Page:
You know those people who say “My favorite part of my day is my bike commute?” Yeah, I bet you do. They’re giving me a headache.
Lately, my around-town riding has been mostly uninspired. I love my bicycles and every moment I spend on them is a treat in some way, but my weekday city riding has been more chore than pleasure.
Today all the cars were out trying to shove themselves in my space while all the bike commuters raced me (and won). Sometimes the commute has an energy like that, especially during the early summer and before the dog days slow everyone down.
In spite of my disgruntled state, I’ve been taking the scenic way home because it makes my mood slightly less foul. (I am a terrible ambassador for bike commuting these days. I’m chalking it up to needing a vacation.)
My scenic route is still crowded, but gives me additional time to ponder my existence as I gaze out over the Potomac River, which is quite pretty to look upon as long as you don’t think too much about what’s in the water.
One segment I have added to my route is a flyover path across the Washington Channel from Ohio Drive that terminates at two abrupt hairpin curve descents that then release the rider onto the sidewalk/street at Benjamin Banneker Park near L’Enfant Plaza in Southwest D.C.
I have never ever managed to make the right hairpin without putting a foot down. In the beginning of April I told myself that I would make that turn a little skills project. I’d keep working on the curve until one day I would not pad my way around it.
Whenever I attempted the right-hand hairpin turn, I put a lot of focus into it. Probably too much. Felkerino would tell me to swing wide and cut right, but I could never convince my bike to follow that instruction.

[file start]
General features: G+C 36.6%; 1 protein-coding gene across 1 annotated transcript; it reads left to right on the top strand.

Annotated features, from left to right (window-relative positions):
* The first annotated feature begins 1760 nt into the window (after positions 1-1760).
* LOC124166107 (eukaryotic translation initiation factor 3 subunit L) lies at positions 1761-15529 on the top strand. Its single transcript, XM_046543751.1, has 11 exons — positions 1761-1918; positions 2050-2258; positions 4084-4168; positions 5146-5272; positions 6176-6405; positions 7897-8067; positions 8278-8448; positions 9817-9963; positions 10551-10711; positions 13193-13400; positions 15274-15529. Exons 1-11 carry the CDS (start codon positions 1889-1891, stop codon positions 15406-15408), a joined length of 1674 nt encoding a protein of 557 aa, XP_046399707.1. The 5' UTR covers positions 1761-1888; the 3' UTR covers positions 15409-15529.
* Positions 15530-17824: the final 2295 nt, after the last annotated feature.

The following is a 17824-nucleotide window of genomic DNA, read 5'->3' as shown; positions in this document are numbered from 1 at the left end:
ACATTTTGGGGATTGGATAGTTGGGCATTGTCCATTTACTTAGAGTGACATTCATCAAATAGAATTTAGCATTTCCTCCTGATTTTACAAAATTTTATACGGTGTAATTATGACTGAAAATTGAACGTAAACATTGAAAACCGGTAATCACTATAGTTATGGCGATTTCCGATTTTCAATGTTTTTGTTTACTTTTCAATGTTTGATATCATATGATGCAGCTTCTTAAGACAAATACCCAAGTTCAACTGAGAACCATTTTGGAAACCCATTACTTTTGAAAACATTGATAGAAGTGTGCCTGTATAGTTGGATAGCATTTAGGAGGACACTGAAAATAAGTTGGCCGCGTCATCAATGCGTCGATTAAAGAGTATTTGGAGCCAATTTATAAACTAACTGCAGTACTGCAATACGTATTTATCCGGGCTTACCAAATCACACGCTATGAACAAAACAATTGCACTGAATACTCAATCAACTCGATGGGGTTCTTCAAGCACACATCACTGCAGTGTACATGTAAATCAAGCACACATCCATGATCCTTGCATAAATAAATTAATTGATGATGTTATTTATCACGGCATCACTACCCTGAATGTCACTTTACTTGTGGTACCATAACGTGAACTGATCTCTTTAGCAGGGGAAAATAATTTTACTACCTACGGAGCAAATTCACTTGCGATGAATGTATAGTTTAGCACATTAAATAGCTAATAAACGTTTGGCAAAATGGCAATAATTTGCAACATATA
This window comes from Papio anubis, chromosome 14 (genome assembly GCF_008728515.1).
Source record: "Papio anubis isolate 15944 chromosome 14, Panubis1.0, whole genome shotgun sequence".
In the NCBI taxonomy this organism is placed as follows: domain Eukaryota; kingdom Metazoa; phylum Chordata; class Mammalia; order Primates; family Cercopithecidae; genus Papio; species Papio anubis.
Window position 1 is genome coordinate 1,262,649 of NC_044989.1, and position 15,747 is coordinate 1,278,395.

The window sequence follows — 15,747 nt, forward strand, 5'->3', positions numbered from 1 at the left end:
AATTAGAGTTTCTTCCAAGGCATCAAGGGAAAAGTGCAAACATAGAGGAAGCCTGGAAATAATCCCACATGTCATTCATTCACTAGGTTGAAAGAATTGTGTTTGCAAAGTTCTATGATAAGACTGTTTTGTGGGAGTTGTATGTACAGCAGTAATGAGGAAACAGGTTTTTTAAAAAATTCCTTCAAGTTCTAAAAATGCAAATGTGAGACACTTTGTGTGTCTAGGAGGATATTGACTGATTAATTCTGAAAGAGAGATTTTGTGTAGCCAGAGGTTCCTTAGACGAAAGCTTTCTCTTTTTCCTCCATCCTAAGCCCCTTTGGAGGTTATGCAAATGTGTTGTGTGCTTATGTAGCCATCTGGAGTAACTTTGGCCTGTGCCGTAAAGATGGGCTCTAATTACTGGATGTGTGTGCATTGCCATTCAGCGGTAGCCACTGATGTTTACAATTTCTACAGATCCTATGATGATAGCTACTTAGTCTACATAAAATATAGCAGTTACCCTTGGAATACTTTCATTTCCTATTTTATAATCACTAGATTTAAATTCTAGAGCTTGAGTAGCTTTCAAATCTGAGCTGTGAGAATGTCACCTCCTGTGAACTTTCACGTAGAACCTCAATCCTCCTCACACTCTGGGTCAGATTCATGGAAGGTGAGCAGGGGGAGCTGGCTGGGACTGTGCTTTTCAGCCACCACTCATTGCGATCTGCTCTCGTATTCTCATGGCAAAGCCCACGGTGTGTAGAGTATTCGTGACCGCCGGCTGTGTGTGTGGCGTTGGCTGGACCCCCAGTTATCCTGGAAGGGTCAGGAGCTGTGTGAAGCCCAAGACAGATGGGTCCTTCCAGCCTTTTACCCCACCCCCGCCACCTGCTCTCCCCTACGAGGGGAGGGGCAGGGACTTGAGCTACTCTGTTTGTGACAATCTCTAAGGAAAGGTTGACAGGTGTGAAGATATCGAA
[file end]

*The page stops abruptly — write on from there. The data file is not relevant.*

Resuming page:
As I rode over the Washington Channel today I found myself alone and grouchy. A voice inside me said I was going to make it around the hairpins foot-free. I agreed and told the voice that if I ran into the gate and fell over in my attempt, well, that was just fine. It would be a fitting end to a commute.
But that is not what happened. Following Felkerino’s advice, I swung wide to the left and cut sharp to the right. I saw the gates of the path in front of me and I held myself steady as I continued to swing my bike sternly around the turn.
And. I. Made. It. What a glorious shock. I smiled from ear to ear and zipped my Quickbeam around the left turn. Victory!
Was it a fluke, I wondered. Why not try again? I retraced my steps up the double hairpin (going up without putting a foot down is a future project, by the way), waited for a couple of cyclists to pass by, and set my sights on another attempt.
And? I made it again. My right hairpin curve success was no fluke! It was a true skills triumph. In a surreal way, it reminded me of learning to ride without training wheels.
No one witnessed my foot-free bend around those curves, but even if they had, most likely they would not have understood how much this simple act– yet not simple to me– meant.
My heart swelled and I silently pedaled the rest of my way home, proud of what my bike and I had accomplished together. It’s not every day we grumpy grownup bike commuters experience an unexpected triumph. How lovely it is to savor.